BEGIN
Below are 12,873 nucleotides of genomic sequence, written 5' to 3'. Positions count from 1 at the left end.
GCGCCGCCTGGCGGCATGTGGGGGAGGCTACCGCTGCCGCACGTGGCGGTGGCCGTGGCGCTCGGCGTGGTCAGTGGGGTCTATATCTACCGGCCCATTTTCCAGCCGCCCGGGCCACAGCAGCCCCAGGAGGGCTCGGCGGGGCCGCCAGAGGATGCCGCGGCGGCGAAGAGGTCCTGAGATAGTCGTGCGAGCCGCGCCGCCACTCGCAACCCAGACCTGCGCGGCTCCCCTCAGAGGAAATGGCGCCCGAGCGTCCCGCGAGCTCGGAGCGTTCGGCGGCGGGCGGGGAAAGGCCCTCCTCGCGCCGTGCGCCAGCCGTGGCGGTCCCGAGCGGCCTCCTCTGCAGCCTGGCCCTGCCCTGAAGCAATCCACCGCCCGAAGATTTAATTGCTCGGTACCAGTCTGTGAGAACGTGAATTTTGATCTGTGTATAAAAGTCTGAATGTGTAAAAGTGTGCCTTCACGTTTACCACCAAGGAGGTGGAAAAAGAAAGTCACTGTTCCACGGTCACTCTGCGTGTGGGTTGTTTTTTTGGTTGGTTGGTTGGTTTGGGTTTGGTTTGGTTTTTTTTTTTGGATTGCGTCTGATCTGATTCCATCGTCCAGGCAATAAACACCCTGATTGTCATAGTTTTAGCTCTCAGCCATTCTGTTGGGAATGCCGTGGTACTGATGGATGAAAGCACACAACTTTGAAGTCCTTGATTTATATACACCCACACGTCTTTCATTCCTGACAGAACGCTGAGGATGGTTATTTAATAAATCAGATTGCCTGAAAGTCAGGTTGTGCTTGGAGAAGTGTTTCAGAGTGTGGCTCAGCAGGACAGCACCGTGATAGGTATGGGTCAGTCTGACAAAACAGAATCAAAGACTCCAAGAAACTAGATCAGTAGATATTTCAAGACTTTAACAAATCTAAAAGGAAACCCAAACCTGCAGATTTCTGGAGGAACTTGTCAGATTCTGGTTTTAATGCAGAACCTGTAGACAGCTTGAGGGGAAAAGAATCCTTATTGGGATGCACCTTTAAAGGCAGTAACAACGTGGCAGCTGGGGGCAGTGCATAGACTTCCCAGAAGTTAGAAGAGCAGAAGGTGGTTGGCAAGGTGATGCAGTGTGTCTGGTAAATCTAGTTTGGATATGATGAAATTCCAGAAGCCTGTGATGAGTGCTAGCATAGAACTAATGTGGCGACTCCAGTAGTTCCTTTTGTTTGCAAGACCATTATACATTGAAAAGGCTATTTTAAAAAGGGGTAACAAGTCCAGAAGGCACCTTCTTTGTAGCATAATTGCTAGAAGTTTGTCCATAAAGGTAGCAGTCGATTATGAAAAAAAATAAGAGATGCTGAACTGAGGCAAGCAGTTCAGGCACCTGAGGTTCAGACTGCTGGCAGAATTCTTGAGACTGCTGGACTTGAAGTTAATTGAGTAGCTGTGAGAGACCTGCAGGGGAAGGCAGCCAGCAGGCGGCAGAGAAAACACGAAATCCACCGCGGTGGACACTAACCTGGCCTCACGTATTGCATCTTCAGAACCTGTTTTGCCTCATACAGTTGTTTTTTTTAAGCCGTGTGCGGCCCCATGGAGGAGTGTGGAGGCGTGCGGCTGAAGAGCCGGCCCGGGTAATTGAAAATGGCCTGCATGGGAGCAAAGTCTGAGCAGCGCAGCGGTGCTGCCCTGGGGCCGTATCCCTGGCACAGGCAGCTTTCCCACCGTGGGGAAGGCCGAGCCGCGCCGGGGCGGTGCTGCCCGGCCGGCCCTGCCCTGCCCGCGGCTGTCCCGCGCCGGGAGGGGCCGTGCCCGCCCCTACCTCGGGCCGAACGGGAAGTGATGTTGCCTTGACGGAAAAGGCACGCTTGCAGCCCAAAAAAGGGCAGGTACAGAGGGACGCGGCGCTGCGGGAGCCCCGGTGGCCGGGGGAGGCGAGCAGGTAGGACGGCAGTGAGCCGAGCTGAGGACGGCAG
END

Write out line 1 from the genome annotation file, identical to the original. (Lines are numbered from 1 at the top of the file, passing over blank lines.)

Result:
Below are 12,873 nucleotides of genomic sequence, written 5' to 3'. Positions count from 1 at the left end.